Wednesday, December 23, 2009

The Bachmann-Hinchey Scale

As an early Christmas gift, I present for your use in Internet flame wars and grudge matches, a new tool for evaluating the sheer craziness of comments made either by yourself or your opponents. Named the "Bachmann-Hinchey Hyperbole Scale," it will allow you to gage the relative sanity or sheer craziness of statements and charges served up on the web. It is primarily intended for use in political debate, as the name should imply, but it may also be used in arguments about pop culture, Hollywood starlets, sports, or most any other thing you'd care to vent about.

This fifteen point scale is divided into three sections, color coded for your convenience.

In the Green Band, meriting a score of zero through five, the debate remains "Calm."

A "Calm" debate will generally include measured, reasoned arguments, citations of established facts and links to respected reference sources. The opponents will treat each other's debate points respectfully, while perhaps not agreeing, and allow for the possibility that the other person may be correct, at least in some areas.

In the Orange band, the argument moves to "Heated" status.

Heated debates, with a score of 6 to 10, are generally characterized by insults - either thinly veiled or overt - resulting in ad hominem attacks, unlinked references to rumors or urban legends, and slippery slope arguments which take hypothetical examples to illogical, ridiculous extremes. There may still be valid facts and arguments included, but they are frequently overshadowed by angst and anger.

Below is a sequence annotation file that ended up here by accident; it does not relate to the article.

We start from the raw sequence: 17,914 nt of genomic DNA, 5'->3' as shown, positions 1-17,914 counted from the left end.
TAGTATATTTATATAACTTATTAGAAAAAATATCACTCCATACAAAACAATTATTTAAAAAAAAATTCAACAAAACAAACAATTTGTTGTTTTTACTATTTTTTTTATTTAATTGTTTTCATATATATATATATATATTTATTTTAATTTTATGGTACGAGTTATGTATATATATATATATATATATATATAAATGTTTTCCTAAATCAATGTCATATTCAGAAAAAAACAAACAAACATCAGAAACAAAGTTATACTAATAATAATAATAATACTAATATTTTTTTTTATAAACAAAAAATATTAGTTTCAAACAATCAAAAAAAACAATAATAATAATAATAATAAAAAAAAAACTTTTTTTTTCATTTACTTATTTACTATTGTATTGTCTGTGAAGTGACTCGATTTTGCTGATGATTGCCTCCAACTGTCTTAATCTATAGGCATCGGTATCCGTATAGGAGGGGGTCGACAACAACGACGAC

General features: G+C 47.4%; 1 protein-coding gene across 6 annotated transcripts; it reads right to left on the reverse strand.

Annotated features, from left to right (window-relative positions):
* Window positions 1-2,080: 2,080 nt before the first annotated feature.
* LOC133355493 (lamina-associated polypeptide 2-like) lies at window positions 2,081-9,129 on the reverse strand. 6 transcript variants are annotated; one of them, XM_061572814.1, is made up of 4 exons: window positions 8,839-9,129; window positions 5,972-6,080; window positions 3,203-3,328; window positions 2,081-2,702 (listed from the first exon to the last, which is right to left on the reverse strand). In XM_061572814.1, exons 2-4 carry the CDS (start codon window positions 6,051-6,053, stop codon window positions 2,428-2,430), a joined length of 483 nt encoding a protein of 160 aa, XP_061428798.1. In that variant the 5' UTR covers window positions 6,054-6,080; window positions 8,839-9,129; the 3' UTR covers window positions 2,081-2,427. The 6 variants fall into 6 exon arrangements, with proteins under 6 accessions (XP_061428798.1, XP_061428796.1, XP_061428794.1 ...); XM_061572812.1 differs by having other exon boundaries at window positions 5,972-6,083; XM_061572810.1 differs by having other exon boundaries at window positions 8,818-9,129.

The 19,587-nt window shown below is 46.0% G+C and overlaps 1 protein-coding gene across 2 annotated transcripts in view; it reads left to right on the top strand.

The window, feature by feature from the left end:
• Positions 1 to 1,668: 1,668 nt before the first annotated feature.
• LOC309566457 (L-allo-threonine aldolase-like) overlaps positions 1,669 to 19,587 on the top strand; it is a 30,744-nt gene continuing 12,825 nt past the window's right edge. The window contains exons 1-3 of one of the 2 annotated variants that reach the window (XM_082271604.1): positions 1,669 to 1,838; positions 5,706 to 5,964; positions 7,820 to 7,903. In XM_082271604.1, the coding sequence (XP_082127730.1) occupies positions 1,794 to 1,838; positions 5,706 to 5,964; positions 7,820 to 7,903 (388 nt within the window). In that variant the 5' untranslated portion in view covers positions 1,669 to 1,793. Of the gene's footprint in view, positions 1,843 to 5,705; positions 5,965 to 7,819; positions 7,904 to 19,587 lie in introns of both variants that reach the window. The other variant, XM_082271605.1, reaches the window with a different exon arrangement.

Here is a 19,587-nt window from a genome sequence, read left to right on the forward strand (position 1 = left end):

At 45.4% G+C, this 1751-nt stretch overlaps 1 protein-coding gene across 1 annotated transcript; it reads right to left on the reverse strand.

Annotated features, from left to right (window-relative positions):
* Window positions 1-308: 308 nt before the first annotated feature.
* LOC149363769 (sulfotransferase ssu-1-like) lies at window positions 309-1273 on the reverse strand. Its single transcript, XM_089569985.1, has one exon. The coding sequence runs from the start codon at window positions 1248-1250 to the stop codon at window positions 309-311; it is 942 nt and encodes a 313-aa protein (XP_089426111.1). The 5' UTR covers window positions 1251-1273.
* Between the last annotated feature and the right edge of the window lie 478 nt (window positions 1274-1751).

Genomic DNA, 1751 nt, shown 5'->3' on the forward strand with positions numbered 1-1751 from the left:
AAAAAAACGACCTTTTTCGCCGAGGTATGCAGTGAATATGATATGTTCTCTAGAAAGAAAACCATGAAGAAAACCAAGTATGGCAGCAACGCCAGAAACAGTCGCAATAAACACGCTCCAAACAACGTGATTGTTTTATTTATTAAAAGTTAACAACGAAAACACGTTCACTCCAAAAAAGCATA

Finally, in the Red band, earning scores of 11 to 15, we finally move into "Bat Shit Crazy" territory.

To earn scores in this range, the author must really leave the realm of common sense behind. These arguments will include (as the name of the scale implies) claims such as New York Congressman Maurice Hinchey stating that President Bush intentionally allowed Osama bin Laden to escape in Afghanistan or Minnesota Representative Michele Bachmann calling for Congressional investigations into the loyalty and patriotism of the rest of the members of Congress. References and citations in such arguments never include any links to verifiable sources and frequently involve assertions which are physically impossible. Bonus points are awarded in this category for comparisons to the Holocaust, slavery in early America, pedophilia or beastiality.

I hope this helps. Now, go forth and argue with all of the clueless twits around this wonderful series of tubes we call the Internets and give them a piece of your mind!

Thursday, December 10, 2009

Every Day is Children's Day

My Dilbert calendar says that today is Human Rights Day. Seriously? Shouldn't that NOT be one day of the year?